Data is being created and stored at rapid rate. By 2025, the International Data Corporation (“IDC”) estimates worldwide data will reach 181 zettabytes, representing a compound annual growth rate of 23% over the 2021-2025 period. The IDC also estimates a 19.2% CAGR in worldwide storage capacity over the same period, growing to above 16ZB. For organizations, such dramatic growth of stored data means more data is subject to discovery than ever before. Thus, organizations will face even higher cost to collect, process, host, review, and produce discovered data. This post explores the evolution of approaches to mitigate the costs of discovery on ever increasing data volumes and considers what strategies might be successfully deployed next to prepare for the future of discovery.
A Note on Proportionality
The legal concept of proportionality is a cost-benefit analysis, dictating that the burden of discovery should be weighed against the importance of the information to the case at hand. Proportionality guidelines have served as one way the industry has attempted to manage the size and scope of discovery demands against increasing data volumes.
The United Kingdom has had greater success defining and implementing the practice of proportionality to limit discovery burdens. Under the UK’s Civil Procedure Rules (CPR 1.1), courts address proportionality based on:
- the amount of money involved
- the importance of the case
- the complexity of the issues
- the financial position of each party
Disclosure data volumes are often still burdensome enough to require advanced technology and large-scale review prior to production. Ironically, the existence of such technology has served to increase the expectations of courts, and thus the extent of discovery obligations.
The Federal Rules of Civil Procedure attempt to center proportionality in its electronic discovery amendments, but with divergent views set forth in varying state laws and court rulings , the impact and application of standardized proportionality guidelines has been decidedly less consistent than in the United Kingdom. Complicating matters further, less restrictive privacy regulations in the US have enabled businesses to retain much of their data indefinitely. Therefore, not only are increasing data volumes burdening discovery, but regular data clean-up activities, which would naturally limit data growth, are not taking place.
Traditional Approaches to Mitigating Discovery Costs
Traditional approaches to mitigating the effect of growing data volumes on discovery fall into three categories: data culling, review acceleration, and brute force.
Data culling techniques represent some of the earliest approaches to reducing data volume and are still regularly employed. The goal of data culling is to reduce the hosted data set by using document metadata and text to eliminate redundancy and less relevant data. Data culling techniques are typically applied from the time documents are ingested by a processing tool until the documents are promoted for review.
De-Duplication and DeNISTing have been the most common data culling approach to eliminating redundancies and junk files. These techniques are generally applied during data processing, and both filter documents by unique identifiers or hash values.
- De-duplication refers to the process of comparing electronic documents based on their content and characteristics, and removing duplicative records from the data set so that only one instance of an electronic record is reviewed.
- DeNIST applies the National Institute of Standards and Technology’s Master list of hash values for known traceable computer applications to eliminate filetypes known to be of no value to discovery.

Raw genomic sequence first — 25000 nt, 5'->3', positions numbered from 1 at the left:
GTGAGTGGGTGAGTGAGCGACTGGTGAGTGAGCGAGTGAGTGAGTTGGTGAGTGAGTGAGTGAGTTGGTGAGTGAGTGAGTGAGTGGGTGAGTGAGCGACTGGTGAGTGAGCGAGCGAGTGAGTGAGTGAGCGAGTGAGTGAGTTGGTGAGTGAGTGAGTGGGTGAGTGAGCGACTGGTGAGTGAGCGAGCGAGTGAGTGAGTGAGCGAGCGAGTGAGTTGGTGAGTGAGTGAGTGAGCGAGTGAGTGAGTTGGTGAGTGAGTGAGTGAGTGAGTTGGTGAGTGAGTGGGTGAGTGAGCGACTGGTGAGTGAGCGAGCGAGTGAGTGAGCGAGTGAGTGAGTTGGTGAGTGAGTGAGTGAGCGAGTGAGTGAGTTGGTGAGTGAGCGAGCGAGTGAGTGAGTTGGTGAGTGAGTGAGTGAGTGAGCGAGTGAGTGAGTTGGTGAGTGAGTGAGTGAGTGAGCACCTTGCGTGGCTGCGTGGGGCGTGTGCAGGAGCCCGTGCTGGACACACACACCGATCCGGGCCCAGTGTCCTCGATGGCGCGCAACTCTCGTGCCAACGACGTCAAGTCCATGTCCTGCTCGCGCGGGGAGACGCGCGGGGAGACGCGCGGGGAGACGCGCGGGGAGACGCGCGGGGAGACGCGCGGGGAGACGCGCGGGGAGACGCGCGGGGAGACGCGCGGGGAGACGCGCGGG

Data filters use metadata and document text to target documents for review. Filters are most frequently applied prior to document review during data processing or early case assessment phases. Data filters include:
- Filetype filter: File inclusion and exclusion lists operate similarly to DeNISTing, ensuring that specified filetypes are included or excluded based on their perceived value to the matter. Discovery vendors often have standard filetype lists applied by their processing team.
- Date range filter: Date range filters eliminate documents from a data set that are not associated with a specified date range. Date range filters can be applied broadly across the entire dataset or narrowly (e.g., to a specific document custodian).
- Other metadata filters: Filetype and date range filters are examples of common metadata filters. Other common metadata filters include file size filters (flagging documents that are unreasonably large, often in anticipation of code), domain filters (limiting emails to those with specific email domains), and locations (limiting documents to those with specific file paths).
- Search terms: Search terms limit results to documents containing specific terms or expressions. Terms can be crafted with exact phrases or can employ search syntax that allows for word stemming, spelling variation, wildcards, or position relative to the document or other words within the document. Terms can be joined by Boolean logic.
Though there is no shortage of flexibility with search syntax and Boolean logic, search terms are often overbroad, over-narrow, and miss documents because they cannot account for human factors and language intricacies.
Review accelerators represent the second level of traditional approaches to mitigating the impact of growing data volumes on discovery. In contrast to data culls, the goal of review accelerators is to reduce the number of billable hours it takes to complete a document review. Examples of common review acceleration approaches include email threading, near duplicate grouping, and unsupervised or supervised machine learning.
Reviewers get through similar documents quicker. Email threading and near duplicate grouping techniques are structural analysis tools that help organize documents for increased review speed. These tools analyze the textual composition of a document text and use it to group related or textually similar documents in a way that makes sense for review.
- Email threading groups all replies and forwards stemming from every root email into email thread groups. Sorting documents for review by email thread group helps accelerate document review by increasing the speed by which the reviewer can complete their review. It also serves to increase the consistency with which documents are reviewed, and saves time on quality control and second level review. Document review speeds can accelerate by 15-20 percent when reviewing an email thread in order versus having that thread dispersed piecemeal across multiple review batches. This increase can translate to an additional ten or more documents reviewed per hour per reviewer.
- Near duplicate grouping compares documents’ text and groups documents that have above a certain percentage of similar text into a near duplicate group. Sorting Near Duplicate groups together for review similarly increases review speed.